Thursday, February 27, 2014

Dillo - The Other White Meat

I know. It just keeps coming up.

On Tuesday afternoon I had the opportunity to explore Austin's coolest store. If you find yourself in the capital city, do yourself a favor and set aside about 5 hours to peruse Austin Gift Company.

Over the years, I have been able to find the perfect gifts for people near & dear to me in this wonderland of Willie, wacky and way cool. There's a little bit of everything, and something for everyone. Guaranteed. I only wish I'd have had my camera with me, to show you all of the amazing art.

Note to comic book fans: There are phenomenal sketched fan art coasters that you should check out. I'll be back for some of the Batman, X-men & Wonder Woman pieces.

Sans camera, I asked a buddy to get a snapshot of this awesomeness.

Photo credit: Johnny Bonez

I recently spoke with a Texas gentleman who shared some of the old stories. He told me that people used to eat armadillos here, too. I had no idea!

Wednesday, February 19, 2014

Late Bloomer

I am a late bloomer, it seems, when it comes to bloomin' buds (and I'm not talking horticulture or British expletives). I'm talking about taste buds. Being an expat changed my palette, and not in the way you'd think.

I've always enjoyed trying new foods. I grew up in Austin, a city where well over a third of my meals were Tex-Mex punctuated by Vietnamese, Italian, and Texas Bar-B-Que, and peppered with Mexican, Chinese, Japanese, Cajun, Brazilian and "Southern" foods.

I'd say that my tastes are well-rounded, though some people would beg to differ. People who seem to think that not liking PBJs ...and mayo, coleslaw, stuffing, candied yams, pumpkin pie, cranberry sauce, Caesar salad, banana splits, chicken fried steak, breakfast sandwiches or anything chocolaty with peanut butter is downright Un-American.

I understand that I may seem to be building a case against myself (and am probably setting myself up for a round of hate mail), but I also don't like corned beef, meatloaf, dinner rolls, dumplings or gravy, so it's not only "traditional American dishes" that are on my Try Another Day list.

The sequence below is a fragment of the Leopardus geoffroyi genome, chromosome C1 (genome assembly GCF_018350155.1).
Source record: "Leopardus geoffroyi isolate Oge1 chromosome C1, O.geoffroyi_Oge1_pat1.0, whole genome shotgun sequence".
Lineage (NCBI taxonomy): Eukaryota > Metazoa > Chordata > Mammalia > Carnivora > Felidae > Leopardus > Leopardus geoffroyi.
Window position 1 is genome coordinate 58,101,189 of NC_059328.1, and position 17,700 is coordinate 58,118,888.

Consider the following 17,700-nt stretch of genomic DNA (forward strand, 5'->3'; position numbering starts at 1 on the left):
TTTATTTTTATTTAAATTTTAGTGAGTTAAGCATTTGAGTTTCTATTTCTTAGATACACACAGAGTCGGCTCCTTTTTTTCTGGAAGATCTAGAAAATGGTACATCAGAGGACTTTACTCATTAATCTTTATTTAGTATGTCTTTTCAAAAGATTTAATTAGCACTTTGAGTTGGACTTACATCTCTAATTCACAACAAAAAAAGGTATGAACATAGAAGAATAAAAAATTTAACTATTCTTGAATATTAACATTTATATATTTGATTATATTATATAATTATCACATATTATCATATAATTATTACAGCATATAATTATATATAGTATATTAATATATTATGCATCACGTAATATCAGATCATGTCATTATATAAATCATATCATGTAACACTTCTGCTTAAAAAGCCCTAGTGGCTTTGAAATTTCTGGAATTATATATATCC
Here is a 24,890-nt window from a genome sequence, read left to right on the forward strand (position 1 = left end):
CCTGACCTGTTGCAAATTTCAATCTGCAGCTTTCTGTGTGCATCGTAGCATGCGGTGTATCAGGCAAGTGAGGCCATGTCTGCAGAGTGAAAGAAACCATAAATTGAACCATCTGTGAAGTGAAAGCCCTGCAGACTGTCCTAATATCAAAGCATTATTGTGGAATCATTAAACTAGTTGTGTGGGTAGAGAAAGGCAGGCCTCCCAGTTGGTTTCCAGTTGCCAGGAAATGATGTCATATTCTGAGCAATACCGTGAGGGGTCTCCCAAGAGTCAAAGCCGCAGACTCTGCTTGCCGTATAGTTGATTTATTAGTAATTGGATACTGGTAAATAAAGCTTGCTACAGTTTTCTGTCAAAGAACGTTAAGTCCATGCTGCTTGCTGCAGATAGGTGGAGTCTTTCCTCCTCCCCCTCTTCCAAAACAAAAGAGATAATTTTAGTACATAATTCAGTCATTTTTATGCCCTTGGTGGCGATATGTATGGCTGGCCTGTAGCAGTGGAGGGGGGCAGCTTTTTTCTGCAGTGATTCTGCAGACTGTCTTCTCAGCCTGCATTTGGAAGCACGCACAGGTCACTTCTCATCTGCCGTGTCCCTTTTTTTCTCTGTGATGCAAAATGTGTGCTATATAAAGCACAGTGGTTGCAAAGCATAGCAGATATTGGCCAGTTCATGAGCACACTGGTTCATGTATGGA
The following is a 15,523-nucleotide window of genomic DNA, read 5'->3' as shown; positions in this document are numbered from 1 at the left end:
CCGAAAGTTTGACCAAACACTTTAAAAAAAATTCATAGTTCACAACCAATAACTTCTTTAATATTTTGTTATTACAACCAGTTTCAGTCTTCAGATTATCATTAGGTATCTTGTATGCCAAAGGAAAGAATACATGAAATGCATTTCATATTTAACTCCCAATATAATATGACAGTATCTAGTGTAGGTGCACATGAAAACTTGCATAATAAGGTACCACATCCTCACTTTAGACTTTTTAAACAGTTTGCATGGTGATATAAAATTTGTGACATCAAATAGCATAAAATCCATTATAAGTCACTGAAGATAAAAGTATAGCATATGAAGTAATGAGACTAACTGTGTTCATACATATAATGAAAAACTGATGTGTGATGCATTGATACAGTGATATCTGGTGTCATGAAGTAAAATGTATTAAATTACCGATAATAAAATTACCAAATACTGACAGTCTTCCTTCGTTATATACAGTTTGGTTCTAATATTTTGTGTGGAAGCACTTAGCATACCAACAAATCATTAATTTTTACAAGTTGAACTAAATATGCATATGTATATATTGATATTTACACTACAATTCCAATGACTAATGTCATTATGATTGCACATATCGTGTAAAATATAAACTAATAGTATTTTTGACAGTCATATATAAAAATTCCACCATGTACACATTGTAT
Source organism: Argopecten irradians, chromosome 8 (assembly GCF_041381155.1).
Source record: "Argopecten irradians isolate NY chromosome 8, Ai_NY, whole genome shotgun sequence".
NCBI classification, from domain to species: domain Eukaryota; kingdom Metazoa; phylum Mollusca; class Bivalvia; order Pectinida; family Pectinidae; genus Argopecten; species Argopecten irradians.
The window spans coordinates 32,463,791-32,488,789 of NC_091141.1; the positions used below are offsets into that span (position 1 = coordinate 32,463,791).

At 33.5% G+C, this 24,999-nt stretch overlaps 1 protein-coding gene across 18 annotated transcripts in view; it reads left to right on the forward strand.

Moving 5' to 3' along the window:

True, Thanksgiving Day meals have always been a challenge, but it isn't like I didn't give these things a try for a good decade or so. I think I was about 19 when I started having a taste [teaspoon] of peanut butter, every now and then (which was promptly followed by a tall glass of milk). I only ate mayo with tuna, egg, or potato salads, and opted for mustard when possible.

Then I moved to Goiânia.

We all know the old adage, "Absence makes the heart grow fonder," but it appears to apply to taste buds, as well.

It wasn't until I was living in a particular part of the country where everything is pretty much same-same (whether you happen to be at a cookout, restaurant, or relative's house), and things like peanut butter are hard to come by, that I suddenly decided that I really couldn't stand another day without it. And that I inexplicably missed it so badly that I'd eat an entire jar (in a matter of weeks) when I found it.

Then came the mayo urges.

I didn't even know who I was anymore.

Finally, I found myself turning into more of a mad scientist than cook, concocting strange food mixtures born out of desperation (things that would make any decent cook or food lover cringe).

The horror... the horror...

I don't want you to be naive regarding the culinary purgatory that awaits expats who are not headed to major cultural hubs. Those of you bound for global cities can file this away under, "Whew! Dodged that one."